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The Omega Universe GODS:
Who They Are And Why They Don't
Accept Dinner Invitations Any More

By Chad Imbrogno
based on concepts by Chad Imbrogno and Matt Rossi

The first gods to take any form of power were evil spirits, the things that lurked in the dark that mankind didn't understand. Early humans believed that there were things in the dark that they could not see and had great power. Things that needed to be appeased. This created the need for many early luck charms, such as the mysterious Red Earth and cannibalism.

Eventually, around 7000 BC, humans began to learn the secret of the harvest and the Mother Goddess was born, the first concept to take intelligent form. She was goddess of fertility for both humans and harvest. The Mother Goddess is not to be confused with Gaea, who was a New One later to be discussed.

Around 5000 BC, humanity began settling down in different parts of the world and developing more identities for their concepts. Most notably were the Sumerians who set up one of the first civilizations known. Among their gods who took spiritual form were Marduk (the big leader), Enlil (the all-father), Tiamatt (The ancient menace of death), Innanna (the love goddess), and Nergal (the war god.)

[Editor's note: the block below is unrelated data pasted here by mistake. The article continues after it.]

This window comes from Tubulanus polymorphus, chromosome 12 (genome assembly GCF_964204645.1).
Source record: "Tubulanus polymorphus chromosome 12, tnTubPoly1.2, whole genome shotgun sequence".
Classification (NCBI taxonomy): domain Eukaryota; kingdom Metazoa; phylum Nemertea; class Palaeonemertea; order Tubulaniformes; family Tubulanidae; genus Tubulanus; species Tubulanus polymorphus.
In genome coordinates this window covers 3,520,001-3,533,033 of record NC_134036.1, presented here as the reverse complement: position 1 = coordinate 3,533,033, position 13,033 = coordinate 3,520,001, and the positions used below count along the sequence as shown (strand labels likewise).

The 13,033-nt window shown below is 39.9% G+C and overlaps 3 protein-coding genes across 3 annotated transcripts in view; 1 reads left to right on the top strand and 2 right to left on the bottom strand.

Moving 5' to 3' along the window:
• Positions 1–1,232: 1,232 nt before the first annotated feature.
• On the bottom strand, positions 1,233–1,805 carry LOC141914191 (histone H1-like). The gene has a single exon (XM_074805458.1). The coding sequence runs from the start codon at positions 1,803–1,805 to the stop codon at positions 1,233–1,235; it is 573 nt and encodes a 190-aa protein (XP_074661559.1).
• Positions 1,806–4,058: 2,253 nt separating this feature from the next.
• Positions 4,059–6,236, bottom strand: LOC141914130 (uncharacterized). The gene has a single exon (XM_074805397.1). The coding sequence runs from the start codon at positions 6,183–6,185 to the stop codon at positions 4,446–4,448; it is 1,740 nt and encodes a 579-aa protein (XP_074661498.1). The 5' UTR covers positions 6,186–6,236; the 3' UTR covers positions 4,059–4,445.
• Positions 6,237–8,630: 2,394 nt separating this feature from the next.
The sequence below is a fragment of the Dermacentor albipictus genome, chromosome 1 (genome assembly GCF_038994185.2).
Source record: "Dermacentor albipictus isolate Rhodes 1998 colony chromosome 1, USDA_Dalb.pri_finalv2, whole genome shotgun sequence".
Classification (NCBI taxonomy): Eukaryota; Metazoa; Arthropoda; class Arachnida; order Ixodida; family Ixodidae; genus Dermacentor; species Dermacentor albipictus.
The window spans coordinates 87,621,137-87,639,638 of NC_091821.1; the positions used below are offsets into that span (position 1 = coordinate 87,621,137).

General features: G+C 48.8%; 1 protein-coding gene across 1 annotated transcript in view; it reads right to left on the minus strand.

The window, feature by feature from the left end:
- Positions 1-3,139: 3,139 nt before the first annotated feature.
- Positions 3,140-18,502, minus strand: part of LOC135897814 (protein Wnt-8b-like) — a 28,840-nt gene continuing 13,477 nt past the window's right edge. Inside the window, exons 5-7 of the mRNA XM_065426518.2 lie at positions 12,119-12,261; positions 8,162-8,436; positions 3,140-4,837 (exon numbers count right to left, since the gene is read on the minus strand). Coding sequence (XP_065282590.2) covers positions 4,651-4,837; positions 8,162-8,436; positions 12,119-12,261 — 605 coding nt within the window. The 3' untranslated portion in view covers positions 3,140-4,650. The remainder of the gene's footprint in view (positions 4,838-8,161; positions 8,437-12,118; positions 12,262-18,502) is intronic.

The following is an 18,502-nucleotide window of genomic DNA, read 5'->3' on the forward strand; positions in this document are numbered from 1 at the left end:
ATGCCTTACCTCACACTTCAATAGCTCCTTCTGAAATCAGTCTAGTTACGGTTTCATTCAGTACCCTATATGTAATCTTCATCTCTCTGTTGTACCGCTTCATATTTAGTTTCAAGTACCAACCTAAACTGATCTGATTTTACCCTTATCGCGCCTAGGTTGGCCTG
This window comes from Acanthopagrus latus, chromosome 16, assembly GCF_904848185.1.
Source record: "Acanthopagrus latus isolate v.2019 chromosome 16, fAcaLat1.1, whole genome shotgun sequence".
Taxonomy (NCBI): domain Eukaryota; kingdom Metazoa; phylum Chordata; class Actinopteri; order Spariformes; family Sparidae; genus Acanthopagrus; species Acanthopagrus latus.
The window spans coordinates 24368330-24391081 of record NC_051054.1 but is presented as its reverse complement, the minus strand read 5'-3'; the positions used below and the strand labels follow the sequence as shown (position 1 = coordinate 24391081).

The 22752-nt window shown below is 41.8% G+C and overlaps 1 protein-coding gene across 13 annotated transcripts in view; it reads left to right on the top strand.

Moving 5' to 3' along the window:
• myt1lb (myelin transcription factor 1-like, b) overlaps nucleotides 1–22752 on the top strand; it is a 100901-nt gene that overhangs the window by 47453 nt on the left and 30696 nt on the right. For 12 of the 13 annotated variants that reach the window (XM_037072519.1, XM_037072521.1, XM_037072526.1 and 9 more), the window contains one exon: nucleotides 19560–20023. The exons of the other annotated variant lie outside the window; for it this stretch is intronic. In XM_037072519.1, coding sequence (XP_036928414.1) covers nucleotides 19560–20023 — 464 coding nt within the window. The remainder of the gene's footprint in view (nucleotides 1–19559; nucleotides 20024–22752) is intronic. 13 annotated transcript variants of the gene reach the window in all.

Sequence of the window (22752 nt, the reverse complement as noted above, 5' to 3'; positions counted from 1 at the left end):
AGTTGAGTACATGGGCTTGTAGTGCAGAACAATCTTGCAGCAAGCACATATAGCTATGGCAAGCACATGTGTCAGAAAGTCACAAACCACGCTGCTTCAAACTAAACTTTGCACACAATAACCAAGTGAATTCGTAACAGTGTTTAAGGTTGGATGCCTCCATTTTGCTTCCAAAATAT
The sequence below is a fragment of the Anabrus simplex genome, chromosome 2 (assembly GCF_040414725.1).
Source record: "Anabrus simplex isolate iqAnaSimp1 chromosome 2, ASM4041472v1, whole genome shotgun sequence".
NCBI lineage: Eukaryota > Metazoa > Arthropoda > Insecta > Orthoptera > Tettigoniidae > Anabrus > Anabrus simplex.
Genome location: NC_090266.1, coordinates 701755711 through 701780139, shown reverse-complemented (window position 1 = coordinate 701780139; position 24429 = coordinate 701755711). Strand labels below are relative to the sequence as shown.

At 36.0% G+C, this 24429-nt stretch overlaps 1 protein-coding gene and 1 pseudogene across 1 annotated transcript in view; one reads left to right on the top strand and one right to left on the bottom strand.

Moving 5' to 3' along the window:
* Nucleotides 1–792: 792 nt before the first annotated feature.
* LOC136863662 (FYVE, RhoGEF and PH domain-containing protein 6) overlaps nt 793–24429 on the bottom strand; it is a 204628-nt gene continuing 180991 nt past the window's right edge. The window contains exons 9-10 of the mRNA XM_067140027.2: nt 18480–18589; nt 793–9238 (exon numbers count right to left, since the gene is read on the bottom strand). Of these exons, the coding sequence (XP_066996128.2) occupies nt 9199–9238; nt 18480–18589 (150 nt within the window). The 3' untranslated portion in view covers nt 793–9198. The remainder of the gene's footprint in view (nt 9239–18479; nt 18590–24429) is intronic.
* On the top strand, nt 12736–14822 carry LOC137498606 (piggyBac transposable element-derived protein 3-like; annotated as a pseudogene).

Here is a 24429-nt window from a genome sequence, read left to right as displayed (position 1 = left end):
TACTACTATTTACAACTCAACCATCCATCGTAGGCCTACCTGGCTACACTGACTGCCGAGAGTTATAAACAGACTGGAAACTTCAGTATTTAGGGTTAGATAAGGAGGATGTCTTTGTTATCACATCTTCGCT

For nearly two thousand years these spirit-gods had supreme authority over both the Sumerians and other cultures who worshipped similar concepts under different names.

Then, around 3000 BC, the "New Ones" who had for almost seven thousand years lived in harmony, destroyed their island in the Atlantic with a great war. One side was known as the Titans, and two ancient myths were born: the tale of Atlantis and the tale of the Greek Titans.

These New Ones entered the normal human's civilizations and integrated themselves in a variety of ways. Some simply hid their powers and lived as normal humans (mentioned later.) Some made themselves out to be mages and witches of great power.

The rest made themselves out as gods or demi-gods. One Gilgamesh of Uruk claimed to be 2/3 god, in relation to the already established Sumerian gods. This began what was known as Sumer's "Heroic Age" as New Ones claiming divine heritage made themselves known as heroes.

The spirit-gods didn't mind these New Ones moving in and claiming to be their kin since it added to the god's fame. What they did mind occured in Egypt, where the clash and transition of powers first began.

As usual, the spirit-gods had moved in on the Nile dwellers. But around 3000 BC, when king Menes conquered lower Egypt to begin the Dynastic Age, the New Ones showed up as well. Most notable of these were Isis and Osirus, two very powerful New Ones who were able to fend off the spirit-gods. So in Egypt, there were a mix of New One gods and spirit-gods who were constantly at each others throats.